Is my child’s GPS unit allowed in school?

Question: I have a 5 year old ASD child that also has Apraxia of Speech (non verbal). He started Kindergarten this year and within the month he has been “lost” within the bus system. Since this has happened I have activated a GPS device for special needs children (which I pay a monthly fee for). This device is kept in his backpack. The principal called me today to ask about it. I told her about the bus issues (which she had no idea about). She went on to ask about the listening in feature. I told her I am not using that feature but it is there if I want to use it. She indicated that the staff talks regularly about the children in the coat room where the backpack is. She did not want personal information about another child overheard. My question is, first, they can or can not tell me my child is allowed or not allowed to have a tracking device?

Second, HIPPA law does not apply to public schools, correct? Not sure what they would be talking about that would be so private. What do I have to do to protect my child? I need help.

Answer provided by Barb Brish, AAoM’s Education Specialist

Given that your child wanders, the GPS unit could be considered an accommodation as a safety feature for the child.  That would be written into the student’s IEP.  We are assuming that you would provide the school access to the locator function of the GPS unit if they needed it and to serve the purpose of the accommodation request.  If denied, parents can file an Office of Civil Rights Complaint online with the Office of Civil Rights.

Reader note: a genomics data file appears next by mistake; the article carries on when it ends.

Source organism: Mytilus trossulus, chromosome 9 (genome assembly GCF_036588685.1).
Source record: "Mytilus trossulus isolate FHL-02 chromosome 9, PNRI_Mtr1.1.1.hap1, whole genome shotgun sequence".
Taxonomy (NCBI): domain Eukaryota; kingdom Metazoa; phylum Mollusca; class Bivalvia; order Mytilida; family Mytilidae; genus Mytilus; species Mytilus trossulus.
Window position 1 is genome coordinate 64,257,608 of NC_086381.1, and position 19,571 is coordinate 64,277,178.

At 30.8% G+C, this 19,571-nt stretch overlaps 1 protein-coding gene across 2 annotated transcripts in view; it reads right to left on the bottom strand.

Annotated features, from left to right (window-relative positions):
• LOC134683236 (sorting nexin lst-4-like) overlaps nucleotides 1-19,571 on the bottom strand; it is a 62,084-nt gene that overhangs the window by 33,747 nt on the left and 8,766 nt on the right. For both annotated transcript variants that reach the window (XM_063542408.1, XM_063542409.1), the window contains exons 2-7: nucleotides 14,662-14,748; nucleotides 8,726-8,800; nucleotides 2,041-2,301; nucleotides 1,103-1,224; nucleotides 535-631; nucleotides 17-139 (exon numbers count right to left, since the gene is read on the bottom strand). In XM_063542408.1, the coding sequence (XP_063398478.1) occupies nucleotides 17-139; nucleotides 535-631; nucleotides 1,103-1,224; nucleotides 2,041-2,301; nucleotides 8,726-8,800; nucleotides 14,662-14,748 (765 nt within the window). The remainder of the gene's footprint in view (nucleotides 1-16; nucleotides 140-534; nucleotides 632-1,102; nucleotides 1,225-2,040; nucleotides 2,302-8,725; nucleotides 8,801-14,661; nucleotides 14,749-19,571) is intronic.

HIPAA (the Health Insurance Portability and Accountability Act) does not apply to schools, they are governed by FERPA (Family Education Rights and Privacy Act).  The listen in feature cannot be turned on by a minor child or remotely by a parent/third party.
A possible compromise would be to acquire a device that does not have the listen in feature.  In some cases schools have purchased GPS devices for students who wander.  The device would belong to the school technically, but if it is a need to ensure the student’s safety it could be included in the IEP.